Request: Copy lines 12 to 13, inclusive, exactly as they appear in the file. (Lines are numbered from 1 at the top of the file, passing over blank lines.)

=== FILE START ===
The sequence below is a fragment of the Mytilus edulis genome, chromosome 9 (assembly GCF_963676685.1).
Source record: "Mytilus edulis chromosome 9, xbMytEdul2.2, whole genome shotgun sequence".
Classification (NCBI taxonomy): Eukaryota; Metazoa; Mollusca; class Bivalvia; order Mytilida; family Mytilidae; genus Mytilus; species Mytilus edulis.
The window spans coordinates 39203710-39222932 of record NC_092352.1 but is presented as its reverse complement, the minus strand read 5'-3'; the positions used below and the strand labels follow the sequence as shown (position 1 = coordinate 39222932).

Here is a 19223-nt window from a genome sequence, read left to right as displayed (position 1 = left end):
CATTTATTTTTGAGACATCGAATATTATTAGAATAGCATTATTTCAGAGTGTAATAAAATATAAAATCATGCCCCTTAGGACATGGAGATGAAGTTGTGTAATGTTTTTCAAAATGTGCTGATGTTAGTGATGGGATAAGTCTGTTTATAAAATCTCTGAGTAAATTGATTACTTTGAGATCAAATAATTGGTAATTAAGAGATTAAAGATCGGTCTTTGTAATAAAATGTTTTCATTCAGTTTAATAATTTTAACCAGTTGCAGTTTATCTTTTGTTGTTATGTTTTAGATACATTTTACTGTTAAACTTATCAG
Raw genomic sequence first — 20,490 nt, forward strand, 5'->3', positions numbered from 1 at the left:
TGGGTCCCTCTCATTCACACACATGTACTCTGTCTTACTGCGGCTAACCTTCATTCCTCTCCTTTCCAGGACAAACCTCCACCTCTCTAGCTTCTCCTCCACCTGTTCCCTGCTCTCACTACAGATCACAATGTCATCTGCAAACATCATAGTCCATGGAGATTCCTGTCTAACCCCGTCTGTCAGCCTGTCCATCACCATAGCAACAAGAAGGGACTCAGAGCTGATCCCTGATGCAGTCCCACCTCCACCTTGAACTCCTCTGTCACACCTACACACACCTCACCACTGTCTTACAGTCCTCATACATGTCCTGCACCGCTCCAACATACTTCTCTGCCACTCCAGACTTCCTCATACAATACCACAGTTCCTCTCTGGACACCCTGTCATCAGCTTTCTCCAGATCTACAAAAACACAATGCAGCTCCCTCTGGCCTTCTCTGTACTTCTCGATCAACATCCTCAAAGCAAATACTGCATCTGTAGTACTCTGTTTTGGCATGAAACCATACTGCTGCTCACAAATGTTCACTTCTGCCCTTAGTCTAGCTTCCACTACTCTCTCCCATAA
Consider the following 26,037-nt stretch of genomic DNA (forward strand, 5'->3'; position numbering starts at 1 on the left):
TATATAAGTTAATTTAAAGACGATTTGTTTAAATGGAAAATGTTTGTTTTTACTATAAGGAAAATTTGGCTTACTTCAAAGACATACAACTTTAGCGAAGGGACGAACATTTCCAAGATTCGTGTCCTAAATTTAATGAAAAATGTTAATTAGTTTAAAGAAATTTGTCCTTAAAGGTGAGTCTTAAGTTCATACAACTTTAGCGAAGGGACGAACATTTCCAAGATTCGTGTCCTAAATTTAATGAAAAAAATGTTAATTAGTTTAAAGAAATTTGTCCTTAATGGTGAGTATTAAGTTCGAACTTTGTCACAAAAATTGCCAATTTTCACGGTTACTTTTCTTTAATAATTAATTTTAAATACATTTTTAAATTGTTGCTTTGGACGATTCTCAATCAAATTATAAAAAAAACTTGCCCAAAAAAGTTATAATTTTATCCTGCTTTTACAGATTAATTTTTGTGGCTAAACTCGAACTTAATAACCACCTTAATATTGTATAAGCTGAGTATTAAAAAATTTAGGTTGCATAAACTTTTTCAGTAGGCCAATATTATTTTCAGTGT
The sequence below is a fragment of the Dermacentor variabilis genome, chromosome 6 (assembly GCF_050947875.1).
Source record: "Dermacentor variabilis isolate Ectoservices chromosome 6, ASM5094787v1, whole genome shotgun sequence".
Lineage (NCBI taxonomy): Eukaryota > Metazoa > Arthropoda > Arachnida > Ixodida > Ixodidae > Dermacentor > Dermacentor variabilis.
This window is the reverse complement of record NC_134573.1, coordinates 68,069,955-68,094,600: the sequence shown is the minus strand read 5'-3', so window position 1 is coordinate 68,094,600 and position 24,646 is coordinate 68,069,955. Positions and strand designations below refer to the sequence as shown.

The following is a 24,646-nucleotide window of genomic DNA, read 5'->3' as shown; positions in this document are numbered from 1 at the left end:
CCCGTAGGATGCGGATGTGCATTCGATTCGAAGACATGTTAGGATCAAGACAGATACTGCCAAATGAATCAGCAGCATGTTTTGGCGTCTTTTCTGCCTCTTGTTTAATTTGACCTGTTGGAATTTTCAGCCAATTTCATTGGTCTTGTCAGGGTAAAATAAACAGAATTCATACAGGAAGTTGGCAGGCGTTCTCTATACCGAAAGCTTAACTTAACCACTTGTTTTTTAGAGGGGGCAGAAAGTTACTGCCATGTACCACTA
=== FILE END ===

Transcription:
Source record: "Dermacentor variabilis isolate Ectoservices chromosome 6, ASM5094787v1, whole genome shotgun sequence".
Lineage (NCBI taxonomy): Eukaryota > Metazoa > Arthropoda > Arachnida > Ixodida > Ixodidae > Dermacentor > Dermacentor variabilis.